Bolivia launches Truth Commission to investigate military dictatorships’ crimes

LA PAZ – Bolivian President Evo Morales is to take an oath to the five members of the Truth Commission that will research crimes committed by military dictatorships from 1964 to 1982.

According to the MP Sonia Brito, the act will take place in the Government’s Palace on Monday, August 21, when Hugo Banzer’s coup d’état commemorates 46 years.

The Commission will be composed of ex Minister of Health Nila Heredia, ex Union leader Edgar Ramirez, lawyer Eusebio Gironda, the activist for human rights Isabel Viscarra and former peasant leader Teodoro Barrientos.

The aim is to contribute to clarify grave violations of human rights and then to establish hints of civilian and criminal responsibilities of intellectual and material authors, outlined the legislator.

On December, 2016, President Morales promulgated the bill 879 for creating this organization in charge of investigating murder cases, forced disappearances, tortures, and arbitrary arrests registered in the country from November 4, 1964 to October 10, 1982.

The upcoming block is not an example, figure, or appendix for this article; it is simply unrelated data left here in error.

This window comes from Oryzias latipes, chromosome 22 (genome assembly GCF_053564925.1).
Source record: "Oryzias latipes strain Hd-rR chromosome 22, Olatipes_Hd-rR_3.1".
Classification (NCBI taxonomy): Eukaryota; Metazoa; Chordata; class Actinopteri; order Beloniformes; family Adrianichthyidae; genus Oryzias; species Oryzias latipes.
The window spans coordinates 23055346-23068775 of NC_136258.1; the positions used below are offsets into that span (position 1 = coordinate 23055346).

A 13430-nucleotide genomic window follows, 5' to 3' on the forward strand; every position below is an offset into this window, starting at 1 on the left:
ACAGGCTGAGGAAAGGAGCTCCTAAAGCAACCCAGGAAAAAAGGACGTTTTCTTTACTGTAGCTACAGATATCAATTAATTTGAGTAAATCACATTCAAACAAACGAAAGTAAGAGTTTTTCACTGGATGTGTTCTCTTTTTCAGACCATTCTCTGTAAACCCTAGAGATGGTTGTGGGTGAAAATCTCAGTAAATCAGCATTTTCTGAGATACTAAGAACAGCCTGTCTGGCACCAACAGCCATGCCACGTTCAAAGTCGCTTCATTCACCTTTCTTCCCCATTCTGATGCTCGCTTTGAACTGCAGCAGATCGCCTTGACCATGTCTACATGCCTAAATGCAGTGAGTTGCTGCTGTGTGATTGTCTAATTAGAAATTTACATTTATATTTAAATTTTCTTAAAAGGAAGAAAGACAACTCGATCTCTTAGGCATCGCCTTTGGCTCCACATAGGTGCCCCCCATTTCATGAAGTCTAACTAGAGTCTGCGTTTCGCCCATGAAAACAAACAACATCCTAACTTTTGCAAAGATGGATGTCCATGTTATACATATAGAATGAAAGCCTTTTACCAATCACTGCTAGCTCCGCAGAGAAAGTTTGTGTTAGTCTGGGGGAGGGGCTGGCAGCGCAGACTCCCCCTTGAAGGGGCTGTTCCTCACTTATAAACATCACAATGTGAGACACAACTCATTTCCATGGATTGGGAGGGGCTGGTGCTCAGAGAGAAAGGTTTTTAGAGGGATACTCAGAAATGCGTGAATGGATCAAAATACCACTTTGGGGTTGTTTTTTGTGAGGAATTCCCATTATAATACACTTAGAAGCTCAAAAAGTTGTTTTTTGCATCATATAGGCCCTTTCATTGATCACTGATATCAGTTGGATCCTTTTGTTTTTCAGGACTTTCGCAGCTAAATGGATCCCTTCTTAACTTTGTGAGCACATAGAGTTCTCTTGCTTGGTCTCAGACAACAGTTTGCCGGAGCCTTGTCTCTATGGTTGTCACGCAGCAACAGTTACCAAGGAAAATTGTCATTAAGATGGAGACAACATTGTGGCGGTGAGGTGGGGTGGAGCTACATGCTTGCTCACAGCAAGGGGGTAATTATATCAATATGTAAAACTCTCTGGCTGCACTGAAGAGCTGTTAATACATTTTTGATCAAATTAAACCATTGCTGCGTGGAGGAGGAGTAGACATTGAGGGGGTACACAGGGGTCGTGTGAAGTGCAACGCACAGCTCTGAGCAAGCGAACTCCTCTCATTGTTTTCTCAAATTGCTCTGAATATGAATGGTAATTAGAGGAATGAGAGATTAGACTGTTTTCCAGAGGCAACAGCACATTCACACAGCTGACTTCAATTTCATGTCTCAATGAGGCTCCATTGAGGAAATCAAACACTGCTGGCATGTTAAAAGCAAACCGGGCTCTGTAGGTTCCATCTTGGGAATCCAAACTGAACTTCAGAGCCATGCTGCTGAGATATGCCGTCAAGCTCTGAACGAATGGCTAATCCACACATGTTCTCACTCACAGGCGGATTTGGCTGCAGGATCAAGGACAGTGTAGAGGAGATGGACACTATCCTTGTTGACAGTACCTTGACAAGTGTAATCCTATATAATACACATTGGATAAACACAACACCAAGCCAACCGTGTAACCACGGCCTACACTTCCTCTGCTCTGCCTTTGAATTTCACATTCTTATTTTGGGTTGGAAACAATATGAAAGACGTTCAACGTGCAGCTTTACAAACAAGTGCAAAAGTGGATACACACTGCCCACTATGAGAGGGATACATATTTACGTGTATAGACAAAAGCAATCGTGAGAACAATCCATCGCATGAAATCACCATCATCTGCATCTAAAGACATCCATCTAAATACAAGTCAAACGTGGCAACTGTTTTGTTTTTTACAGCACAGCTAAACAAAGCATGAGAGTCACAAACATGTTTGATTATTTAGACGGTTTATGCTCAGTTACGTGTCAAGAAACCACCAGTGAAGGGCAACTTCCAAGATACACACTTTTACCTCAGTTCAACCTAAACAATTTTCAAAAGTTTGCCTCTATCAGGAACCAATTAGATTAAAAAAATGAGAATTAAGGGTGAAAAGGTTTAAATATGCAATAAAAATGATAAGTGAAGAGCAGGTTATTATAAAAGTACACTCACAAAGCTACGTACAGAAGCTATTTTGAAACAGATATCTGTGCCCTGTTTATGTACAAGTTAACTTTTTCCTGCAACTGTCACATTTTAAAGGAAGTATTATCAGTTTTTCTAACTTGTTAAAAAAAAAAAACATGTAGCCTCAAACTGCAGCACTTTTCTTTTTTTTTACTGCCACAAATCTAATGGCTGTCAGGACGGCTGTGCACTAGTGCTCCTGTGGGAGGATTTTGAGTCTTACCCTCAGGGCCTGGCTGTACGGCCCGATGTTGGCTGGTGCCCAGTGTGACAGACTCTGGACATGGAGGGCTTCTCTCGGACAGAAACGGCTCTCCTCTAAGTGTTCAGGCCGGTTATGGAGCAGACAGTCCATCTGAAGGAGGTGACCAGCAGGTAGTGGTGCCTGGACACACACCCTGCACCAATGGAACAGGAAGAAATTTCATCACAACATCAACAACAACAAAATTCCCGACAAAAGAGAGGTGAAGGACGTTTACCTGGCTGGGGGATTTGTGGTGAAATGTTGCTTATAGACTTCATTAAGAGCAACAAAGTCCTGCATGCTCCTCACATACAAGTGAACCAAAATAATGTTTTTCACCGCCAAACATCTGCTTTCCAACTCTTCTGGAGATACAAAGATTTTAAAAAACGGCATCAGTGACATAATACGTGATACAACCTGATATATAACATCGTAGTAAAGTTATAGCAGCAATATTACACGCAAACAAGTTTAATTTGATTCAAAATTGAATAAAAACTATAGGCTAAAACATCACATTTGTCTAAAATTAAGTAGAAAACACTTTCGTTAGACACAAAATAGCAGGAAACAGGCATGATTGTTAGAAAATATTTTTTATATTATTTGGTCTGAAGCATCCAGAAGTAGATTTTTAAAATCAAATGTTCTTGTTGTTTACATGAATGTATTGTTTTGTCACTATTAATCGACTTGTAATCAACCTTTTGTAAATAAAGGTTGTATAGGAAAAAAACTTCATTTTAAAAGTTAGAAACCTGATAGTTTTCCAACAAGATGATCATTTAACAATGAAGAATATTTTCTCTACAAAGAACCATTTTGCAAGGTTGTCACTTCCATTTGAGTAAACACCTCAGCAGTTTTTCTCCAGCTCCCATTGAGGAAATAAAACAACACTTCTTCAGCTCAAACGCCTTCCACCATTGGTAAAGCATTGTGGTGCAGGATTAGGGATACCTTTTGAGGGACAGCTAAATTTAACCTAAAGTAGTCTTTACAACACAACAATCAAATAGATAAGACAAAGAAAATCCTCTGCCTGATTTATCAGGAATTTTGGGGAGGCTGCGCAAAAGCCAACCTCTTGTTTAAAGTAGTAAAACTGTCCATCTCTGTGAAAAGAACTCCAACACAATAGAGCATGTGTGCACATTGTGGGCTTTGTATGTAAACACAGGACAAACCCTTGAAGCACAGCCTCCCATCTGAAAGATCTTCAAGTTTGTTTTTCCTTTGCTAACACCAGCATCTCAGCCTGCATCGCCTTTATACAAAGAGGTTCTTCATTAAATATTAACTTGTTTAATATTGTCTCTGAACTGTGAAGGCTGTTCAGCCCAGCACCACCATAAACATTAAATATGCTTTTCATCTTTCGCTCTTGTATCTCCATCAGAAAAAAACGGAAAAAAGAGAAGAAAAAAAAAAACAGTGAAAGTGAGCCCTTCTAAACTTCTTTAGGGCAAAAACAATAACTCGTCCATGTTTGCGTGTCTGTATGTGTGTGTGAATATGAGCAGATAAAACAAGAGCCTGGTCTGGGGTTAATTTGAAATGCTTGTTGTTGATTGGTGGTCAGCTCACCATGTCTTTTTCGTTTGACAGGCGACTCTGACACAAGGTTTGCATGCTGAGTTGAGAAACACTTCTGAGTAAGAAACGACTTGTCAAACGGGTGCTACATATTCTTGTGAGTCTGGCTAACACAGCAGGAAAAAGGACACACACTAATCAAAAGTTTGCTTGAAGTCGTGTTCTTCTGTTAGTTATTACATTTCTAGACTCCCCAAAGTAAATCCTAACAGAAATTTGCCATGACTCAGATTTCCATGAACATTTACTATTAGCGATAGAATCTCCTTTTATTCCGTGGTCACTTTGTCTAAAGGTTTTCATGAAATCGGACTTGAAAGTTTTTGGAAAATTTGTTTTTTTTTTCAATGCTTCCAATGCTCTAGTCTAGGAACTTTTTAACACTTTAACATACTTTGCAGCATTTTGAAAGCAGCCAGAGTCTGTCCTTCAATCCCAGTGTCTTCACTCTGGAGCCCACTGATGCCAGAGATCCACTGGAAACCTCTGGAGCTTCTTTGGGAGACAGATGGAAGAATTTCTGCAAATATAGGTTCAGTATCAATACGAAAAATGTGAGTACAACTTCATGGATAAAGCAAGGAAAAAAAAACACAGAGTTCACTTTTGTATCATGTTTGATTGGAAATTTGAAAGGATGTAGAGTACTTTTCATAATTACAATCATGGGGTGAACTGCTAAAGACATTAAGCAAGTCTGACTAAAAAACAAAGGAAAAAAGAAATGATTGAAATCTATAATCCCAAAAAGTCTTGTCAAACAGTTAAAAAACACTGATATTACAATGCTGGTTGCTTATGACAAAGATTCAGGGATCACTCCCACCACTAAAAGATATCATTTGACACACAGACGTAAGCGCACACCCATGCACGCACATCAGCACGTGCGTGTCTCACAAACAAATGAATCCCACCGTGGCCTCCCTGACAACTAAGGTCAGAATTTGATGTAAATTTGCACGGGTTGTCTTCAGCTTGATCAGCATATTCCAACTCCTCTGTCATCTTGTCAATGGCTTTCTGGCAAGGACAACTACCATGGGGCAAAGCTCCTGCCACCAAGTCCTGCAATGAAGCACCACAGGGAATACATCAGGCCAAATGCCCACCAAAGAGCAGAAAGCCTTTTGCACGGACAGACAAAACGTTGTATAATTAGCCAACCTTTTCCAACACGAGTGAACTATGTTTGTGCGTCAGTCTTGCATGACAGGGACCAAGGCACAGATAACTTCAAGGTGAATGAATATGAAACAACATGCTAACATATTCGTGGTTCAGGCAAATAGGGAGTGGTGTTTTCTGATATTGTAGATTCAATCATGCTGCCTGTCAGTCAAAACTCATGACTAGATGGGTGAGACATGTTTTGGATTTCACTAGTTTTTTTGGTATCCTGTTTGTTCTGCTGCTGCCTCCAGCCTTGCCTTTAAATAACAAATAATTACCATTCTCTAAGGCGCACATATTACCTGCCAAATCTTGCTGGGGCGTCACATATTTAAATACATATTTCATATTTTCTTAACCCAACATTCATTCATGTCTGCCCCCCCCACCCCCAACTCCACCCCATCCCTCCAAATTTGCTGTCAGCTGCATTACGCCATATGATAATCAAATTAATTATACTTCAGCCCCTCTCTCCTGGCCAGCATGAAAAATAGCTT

The five members will not get paid, and in a two-year gap they must hand in a report to the President, the Multinational Legislative Assembly, the General Prosecution and the Nation’s Defender.

The Truth Commission must revise a broad quantity of documents for which it could input public and private properties and ancient security houses and former prison centers.

It will have access to classified files that are in the power of Armed Forces and the Police, Brito said.

According to estimations, just during Hugo Banzer’s dictatorship (1971-1978) were recorded 400 murders, 150 disappearances, 14,000 prisoners and 19,000 exiled.